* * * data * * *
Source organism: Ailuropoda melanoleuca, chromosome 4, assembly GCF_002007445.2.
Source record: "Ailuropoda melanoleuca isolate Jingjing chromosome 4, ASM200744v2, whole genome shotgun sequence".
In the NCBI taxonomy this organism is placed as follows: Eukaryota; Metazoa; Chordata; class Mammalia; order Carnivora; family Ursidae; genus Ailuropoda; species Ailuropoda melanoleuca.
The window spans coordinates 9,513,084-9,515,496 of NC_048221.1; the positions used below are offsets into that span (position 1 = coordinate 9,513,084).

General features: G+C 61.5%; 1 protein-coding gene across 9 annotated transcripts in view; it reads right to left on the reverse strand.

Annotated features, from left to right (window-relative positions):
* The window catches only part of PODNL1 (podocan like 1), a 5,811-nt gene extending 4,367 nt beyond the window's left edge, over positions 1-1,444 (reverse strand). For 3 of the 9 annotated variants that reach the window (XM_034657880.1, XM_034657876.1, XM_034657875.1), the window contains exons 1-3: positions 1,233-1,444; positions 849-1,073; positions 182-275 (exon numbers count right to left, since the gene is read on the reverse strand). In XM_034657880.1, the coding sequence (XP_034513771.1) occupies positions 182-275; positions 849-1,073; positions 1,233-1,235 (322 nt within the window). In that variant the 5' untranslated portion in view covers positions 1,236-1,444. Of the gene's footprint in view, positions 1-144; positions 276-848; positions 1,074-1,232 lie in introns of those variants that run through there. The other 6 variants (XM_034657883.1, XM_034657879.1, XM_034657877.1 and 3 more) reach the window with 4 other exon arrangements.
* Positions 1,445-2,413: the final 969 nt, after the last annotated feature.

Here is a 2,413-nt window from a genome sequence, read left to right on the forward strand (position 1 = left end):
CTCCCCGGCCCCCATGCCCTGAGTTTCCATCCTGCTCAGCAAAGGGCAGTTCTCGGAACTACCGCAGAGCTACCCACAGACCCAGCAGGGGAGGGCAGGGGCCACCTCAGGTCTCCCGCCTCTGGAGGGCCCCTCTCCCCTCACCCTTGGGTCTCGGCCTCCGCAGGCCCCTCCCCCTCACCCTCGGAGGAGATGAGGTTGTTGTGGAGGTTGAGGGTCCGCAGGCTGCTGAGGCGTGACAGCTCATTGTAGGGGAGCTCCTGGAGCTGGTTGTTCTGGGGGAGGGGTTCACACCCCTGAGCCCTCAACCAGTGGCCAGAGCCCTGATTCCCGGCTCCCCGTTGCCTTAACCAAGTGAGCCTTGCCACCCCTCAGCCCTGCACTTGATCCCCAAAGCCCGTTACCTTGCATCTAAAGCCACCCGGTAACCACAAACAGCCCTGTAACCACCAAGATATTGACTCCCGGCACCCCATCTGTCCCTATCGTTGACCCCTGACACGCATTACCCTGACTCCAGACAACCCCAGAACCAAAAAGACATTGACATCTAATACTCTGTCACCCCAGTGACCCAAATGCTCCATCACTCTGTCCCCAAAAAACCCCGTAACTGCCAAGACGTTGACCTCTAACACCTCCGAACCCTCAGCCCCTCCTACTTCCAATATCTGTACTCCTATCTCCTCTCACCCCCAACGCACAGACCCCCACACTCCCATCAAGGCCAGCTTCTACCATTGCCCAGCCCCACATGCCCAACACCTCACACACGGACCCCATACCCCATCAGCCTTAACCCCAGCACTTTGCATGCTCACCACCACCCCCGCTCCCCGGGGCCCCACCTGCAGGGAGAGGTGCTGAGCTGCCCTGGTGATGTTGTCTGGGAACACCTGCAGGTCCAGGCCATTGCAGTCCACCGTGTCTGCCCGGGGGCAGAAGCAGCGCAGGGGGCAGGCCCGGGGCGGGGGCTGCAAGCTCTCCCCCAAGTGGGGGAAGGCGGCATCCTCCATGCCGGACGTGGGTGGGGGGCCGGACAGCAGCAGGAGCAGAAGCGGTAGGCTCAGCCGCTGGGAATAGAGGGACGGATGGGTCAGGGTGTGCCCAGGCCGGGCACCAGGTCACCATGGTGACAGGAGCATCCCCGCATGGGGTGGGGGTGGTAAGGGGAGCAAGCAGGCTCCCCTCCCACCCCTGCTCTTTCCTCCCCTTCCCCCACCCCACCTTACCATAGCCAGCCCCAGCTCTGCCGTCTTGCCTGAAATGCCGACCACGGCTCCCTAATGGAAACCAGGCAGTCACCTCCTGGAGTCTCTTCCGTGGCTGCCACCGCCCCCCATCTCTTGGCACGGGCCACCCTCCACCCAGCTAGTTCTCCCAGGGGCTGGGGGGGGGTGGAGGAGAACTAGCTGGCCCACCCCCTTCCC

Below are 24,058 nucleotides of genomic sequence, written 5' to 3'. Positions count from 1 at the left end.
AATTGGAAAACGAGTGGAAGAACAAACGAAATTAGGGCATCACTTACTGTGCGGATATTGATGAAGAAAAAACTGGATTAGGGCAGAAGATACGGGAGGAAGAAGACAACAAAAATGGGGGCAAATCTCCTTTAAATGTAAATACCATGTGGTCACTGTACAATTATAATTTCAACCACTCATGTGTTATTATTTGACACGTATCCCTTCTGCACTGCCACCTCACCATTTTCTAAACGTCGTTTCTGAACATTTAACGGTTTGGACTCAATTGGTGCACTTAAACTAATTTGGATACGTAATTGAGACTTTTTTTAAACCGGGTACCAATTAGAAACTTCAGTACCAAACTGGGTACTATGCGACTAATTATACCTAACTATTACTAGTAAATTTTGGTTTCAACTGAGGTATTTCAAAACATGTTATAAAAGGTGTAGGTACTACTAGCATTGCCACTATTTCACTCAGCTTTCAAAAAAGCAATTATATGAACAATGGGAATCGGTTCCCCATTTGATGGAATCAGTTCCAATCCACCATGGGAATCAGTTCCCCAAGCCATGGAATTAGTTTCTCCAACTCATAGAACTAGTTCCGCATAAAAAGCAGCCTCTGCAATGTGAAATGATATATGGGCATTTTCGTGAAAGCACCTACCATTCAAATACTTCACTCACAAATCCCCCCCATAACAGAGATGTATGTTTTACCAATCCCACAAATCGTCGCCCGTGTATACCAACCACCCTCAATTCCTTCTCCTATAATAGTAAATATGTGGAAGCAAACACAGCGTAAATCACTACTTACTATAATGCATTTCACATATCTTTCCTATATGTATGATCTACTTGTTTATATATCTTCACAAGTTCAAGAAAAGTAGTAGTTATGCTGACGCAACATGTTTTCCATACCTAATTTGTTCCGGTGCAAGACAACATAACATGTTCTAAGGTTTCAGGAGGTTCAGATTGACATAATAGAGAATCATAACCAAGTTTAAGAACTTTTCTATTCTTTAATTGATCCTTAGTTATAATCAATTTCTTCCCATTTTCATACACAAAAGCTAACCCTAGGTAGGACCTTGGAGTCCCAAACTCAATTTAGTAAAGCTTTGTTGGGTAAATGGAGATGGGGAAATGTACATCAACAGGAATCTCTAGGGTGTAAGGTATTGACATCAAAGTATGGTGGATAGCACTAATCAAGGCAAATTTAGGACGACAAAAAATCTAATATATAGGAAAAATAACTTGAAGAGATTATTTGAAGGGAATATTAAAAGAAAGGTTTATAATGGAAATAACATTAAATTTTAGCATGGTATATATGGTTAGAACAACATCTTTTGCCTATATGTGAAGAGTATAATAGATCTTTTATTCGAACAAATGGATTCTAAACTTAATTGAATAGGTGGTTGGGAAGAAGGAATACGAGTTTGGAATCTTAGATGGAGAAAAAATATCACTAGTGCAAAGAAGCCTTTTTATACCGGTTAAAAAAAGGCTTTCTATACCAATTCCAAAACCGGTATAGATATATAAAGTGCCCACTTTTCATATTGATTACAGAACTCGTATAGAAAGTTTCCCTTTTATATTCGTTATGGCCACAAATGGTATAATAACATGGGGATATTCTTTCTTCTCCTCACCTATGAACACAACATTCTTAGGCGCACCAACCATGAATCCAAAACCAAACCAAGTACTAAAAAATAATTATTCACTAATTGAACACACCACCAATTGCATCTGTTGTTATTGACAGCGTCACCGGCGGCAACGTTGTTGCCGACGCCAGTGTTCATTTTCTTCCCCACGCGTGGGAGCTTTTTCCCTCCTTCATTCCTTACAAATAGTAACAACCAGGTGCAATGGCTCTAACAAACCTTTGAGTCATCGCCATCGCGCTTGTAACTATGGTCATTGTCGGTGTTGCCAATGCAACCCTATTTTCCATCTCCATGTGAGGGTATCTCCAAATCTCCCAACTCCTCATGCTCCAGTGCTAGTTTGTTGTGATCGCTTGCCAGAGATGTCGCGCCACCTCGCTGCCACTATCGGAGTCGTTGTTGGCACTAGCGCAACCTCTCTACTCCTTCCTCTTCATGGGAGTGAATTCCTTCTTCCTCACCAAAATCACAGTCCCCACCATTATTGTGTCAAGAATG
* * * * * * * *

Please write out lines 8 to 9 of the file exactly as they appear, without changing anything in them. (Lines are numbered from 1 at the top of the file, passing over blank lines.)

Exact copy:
* Positions 1,445-2,413: the final 969 nt, after the last annotated feature.

Here is a 2,413-nt window from a genome sequence, read left to right on the forward strand (position 1 = left end):